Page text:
Building a support group: for an aging parent & you
Without fail, if Carol is traveling for her job, she’ll have at least six texts and two phone messages by the time her plane lands at her destination city. The communiques aren’t from anyone at her home office. They’re from her husband, her 19-year old son who attends college but lives at home and her widowed 82-year old mother.
Most recently, the SOS messages included “UPS came for a package pickup. Where is it?” (her husband), “What’s our new WiFi password?” (her son) and “Roads are slick. Can you pick up my prescriptions?” (her mother).
Even taking her mother’s waning memory out of the equation, Carol finds that no matter how many times she tells family members important details (like “I’ll be 600 miles away for three days”), she’s the first person they reach out to for assistance.
Nobody can do it all. Not you, your spouse, your children or your parents. As the complications of being sandwiched between caring for children and parents multiply, it’s important to formalize everyone’s support system. The best way to tackle this task is one person at a time, prioritizing the person with the greatest need.
Does an aging parent have life-threatening health issues? Start with him or her by imagining the worst-case scenario. If that person needed immediate medical assistance, what pieces would need to be in place? Calling you when your cell phone is in airplane mode because you’re actually in an airplane shouldn’t be the go-to response to a medical emergency. Likewise, a neighbor that may be willing to check your parents’ circuit breaker or shovel a snowy walk might not have 24/7 availability. For seniors, a medical alert system often offers the best solution when it comes to serious emergencies.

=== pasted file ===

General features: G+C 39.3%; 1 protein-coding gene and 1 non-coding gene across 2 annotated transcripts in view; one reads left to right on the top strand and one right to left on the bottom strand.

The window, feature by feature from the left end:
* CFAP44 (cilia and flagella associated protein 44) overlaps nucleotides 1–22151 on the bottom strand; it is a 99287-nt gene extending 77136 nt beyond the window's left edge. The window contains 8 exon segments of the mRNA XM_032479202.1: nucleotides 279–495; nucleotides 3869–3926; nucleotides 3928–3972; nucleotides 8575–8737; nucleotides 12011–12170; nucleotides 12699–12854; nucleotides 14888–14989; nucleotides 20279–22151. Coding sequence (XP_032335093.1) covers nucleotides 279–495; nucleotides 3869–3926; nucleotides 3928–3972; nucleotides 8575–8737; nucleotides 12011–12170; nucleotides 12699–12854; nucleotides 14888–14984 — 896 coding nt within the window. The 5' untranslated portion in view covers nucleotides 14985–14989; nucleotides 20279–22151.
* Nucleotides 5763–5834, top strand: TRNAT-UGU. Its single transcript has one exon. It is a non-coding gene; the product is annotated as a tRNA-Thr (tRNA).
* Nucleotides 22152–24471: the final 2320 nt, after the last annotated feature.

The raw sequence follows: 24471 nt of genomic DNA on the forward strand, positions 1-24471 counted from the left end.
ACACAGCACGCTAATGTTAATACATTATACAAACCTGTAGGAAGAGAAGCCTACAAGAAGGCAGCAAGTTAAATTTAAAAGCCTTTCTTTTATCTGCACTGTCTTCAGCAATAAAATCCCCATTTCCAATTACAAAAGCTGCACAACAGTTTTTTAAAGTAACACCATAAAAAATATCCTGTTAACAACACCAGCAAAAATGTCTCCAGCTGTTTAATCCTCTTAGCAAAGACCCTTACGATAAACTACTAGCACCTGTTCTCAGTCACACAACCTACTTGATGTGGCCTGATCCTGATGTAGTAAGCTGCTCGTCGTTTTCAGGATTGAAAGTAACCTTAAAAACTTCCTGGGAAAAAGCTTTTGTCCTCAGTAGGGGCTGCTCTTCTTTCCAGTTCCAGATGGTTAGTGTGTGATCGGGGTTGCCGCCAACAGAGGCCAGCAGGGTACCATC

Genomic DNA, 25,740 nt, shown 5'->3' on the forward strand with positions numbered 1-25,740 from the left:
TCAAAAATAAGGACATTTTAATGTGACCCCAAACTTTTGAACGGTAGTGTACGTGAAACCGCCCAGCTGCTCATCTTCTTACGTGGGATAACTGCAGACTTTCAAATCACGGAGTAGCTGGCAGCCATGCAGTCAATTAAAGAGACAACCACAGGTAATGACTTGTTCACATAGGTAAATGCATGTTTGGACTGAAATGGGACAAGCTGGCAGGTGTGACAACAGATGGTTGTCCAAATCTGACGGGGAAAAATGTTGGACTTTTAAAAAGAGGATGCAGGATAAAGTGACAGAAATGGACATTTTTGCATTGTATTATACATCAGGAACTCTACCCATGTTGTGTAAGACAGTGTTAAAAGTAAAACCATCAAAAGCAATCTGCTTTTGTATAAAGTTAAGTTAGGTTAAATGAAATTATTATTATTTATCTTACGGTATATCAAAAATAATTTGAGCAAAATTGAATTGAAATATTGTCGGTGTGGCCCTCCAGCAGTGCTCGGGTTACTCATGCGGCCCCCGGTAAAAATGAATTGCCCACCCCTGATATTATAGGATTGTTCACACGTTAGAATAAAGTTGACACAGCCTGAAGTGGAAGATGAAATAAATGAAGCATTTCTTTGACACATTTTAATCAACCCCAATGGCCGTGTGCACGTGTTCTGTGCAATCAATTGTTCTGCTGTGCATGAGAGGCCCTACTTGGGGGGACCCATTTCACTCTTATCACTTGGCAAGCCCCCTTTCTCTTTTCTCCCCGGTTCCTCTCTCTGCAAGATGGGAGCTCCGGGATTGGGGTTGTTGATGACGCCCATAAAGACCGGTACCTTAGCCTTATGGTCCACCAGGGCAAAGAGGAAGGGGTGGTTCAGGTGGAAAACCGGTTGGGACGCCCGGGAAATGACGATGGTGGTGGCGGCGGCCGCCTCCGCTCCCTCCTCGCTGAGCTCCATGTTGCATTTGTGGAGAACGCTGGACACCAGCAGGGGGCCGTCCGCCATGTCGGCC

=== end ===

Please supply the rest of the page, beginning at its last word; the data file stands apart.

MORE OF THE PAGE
Aging seniors aren’t the only family members who face the challenges associated with life transitions. Everyone needs to understand that routines and responsibilities will change. If one person was relied upon to remember all the details related to running a home, the new operating model should shift to a team concept. A central “playbook” with important details (e.g. new WiFi password) and daily notes (“UPS coming for package pickup. It’s on top of washing machine.”) is one way to lighten the responsibility load that formerly belonged to one person.
For non-life threatening issues (“Can you pick up my prescriptions?”), a multi-string team should be built. You may be the first-string quarterback, but fill the holes with a list of people who can occasionally be tapped for assistance. Church members, old friends, neighbors and even for-hire errand services are all viable options when the going gets tough.
Sooner is better than later to put together a support group. Make a list of people that you or family members have sincere relationship with and talk to each of them about what they would be willing to help with. Be ready to offer what you can (like a 19-year old son who can mow lawns) to keep the situation balanced. With focused effort, you, like Carol, could step off a plane and feel the relief of no messages when you check your phone.